For at least a thousand years various areas within western Arnhem Land have been associated with a relative abundance of freshwater food resources. Aboriginal groups were thus able to subsist within

Trends in the Hunter-Gatherer Rock Art of Western Europe and Australia

  • R. Layton
  • Art
    Proceedings of the Prehistoric Society
  • 1991
Rock art associated with modern human populations has a comparable antiquity in Western Europe and Australia (table 1). In Western Europe personal adornment, human and animal statuettes and some

Ancestral Connections: Art and an Aboriginal System of Knowledge

"Ancestral Connections" unlocks the inner meaning of Australian Aboriginal bark painting. Drawing on more than ten years of fieldwork among the Yolngu--an Aboriginal people of Northeast Arnhem

War: The Anthropology of Armed Conflict and Aggression

  • K. Boulding
  • Political Science
    Comparative Studies in Society and History
  • 1969
This volume is another by-product of the anguish of mind and spirit which the Vietnam war has produced among American intellectuals. It consists formally of 'the expanded text of prepared papers and

Images of war: A problem in San rock art research

Abstract Paintings of conflict are not uncommon in the rock art of southern Africa and are distributed over a wide area. A variety of weapons and forms of conflict are portrayed. These paintings can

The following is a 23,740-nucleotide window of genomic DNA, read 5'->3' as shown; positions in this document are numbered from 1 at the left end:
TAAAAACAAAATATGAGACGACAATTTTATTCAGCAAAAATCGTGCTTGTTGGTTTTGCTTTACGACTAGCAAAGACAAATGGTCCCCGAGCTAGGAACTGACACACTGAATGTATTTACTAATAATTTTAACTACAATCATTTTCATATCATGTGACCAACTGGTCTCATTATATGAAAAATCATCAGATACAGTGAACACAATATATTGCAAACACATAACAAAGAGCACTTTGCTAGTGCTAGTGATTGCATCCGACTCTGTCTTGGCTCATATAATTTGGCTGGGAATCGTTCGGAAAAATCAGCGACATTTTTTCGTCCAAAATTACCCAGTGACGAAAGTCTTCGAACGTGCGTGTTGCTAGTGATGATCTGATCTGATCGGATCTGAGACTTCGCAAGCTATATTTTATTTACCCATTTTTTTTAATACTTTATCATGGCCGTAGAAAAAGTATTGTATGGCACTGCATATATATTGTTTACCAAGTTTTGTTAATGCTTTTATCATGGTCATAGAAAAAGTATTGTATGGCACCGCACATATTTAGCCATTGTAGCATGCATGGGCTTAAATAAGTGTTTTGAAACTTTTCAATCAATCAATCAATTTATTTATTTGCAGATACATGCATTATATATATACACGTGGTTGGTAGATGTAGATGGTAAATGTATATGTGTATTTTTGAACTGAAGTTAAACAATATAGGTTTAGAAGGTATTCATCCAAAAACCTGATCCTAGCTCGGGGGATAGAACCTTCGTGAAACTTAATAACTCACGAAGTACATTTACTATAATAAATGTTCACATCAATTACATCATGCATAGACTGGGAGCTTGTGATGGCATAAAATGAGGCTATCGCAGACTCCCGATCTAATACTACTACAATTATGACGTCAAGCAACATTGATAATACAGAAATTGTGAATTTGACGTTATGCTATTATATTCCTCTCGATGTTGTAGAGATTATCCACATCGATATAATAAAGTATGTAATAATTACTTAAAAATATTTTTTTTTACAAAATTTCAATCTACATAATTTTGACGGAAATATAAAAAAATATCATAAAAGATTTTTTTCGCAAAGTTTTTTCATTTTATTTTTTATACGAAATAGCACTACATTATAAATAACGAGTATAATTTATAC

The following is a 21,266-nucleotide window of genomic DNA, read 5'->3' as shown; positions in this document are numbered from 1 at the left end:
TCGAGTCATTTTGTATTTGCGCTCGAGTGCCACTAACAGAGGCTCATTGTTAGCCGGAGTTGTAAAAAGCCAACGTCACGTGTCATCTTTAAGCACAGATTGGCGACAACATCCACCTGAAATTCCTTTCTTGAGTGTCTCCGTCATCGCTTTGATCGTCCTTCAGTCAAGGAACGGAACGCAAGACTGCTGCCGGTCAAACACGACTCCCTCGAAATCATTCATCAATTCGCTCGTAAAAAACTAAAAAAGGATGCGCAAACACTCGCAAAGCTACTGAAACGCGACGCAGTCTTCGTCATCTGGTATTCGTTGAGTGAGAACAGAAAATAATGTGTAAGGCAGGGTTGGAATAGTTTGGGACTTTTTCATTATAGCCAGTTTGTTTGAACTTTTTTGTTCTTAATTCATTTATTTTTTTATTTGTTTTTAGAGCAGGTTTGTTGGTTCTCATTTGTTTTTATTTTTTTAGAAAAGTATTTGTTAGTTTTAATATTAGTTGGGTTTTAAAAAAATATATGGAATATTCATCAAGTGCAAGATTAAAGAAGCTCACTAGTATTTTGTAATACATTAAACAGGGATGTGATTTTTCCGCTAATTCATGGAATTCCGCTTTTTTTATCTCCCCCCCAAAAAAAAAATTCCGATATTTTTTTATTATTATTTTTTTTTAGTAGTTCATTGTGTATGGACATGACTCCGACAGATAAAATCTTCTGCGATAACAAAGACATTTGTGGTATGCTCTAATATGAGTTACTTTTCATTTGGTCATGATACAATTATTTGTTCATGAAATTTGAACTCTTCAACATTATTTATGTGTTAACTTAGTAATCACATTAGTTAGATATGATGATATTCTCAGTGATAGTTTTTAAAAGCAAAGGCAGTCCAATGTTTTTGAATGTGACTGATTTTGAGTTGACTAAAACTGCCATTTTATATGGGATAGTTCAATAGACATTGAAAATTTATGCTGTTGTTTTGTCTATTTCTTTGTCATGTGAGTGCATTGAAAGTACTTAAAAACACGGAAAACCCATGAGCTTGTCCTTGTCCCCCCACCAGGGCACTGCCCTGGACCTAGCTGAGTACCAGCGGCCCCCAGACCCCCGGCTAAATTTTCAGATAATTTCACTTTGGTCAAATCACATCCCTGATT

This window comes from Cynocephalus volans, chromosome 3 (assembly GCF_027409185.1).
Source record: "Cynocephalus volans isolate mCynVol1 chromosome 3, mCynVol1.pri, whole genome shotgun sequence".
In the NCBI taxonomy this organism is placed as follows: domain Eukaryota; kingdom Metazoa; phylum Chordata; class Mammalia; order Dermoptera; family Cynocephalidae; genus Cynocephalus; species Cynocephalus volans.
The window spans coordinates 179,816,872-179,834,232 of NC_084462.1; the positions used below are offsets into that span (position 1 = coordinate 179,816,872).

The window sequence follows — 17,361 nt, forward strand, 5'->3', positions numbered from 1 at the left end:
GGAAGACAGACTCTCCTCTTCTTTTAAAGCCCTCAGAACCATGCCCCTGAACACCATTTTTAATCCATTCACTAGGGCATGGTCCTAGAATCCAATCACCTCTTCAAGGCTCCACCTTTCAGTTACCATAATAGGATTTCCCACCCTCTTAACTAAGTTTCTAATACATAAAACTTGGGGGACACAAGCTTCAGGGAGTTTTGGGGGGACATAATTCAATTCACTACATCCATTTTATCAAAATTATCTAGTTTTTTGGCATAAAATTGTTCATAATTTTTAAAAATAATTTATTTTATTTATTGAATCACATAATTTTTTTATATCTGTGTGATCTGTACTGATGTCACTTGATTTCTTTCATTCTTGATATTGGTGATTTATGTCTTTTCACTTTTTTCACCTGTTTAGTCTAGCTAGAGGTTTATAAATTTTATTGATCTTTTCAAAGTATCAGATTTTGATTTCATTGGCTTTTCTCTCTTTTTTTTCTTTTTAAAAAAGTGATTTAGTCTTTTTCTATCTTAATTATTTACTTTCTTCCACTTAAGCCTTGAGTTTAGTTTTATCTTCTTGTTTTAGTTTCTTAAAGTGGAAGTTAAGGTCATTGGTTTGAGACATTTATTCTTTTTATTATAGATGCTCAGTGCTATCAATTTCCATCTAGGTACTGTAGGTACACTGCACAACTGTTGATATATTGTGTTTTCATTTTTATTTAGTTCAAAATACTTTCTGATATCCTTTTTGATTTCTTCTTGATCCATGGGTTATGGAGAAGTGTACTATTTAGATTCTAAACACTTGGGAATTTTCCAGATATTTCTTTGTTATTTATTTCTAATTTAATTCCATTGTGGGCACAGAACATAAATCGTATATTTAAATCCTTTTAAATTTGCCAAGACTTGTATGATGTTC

Primitive Warfare and the Ratomorphic Image of Mankind

The most influential current explanations of preindustrial violence and warfare see it as determined by factors and forces entirely external to human beings and their motives and purposes. This

Dispute settlement and community conflict in prehistoric Australian Aboriginal populations: Skeletal evidence

Over the last fifteen years researchers studying Australian Aboriginal skeletal material have found depressed fractures to be common upon Aboriginal crania observed. Added to this are the many

FROM THE "DREAMTIME" TO THE PRESENT: THE CHANGING ROLE OF ABORIGINAL ROCK PAINTINGS IN WESTERN ARNHEM LAND, AUSTRALIA

RESUME The author reviews the history and style of Aboriginal rock art in western Arnhem Land, Australia, a history spanning several thousand years. Al- though the "x-ray" style is of particular

Prehistoric Art In Europe

Until around 10,000 BC art in Europe appears to have been in advance of the rest of the world and throws light on the total history of early man. The great masterpieces of cave-painting at Lascaux
...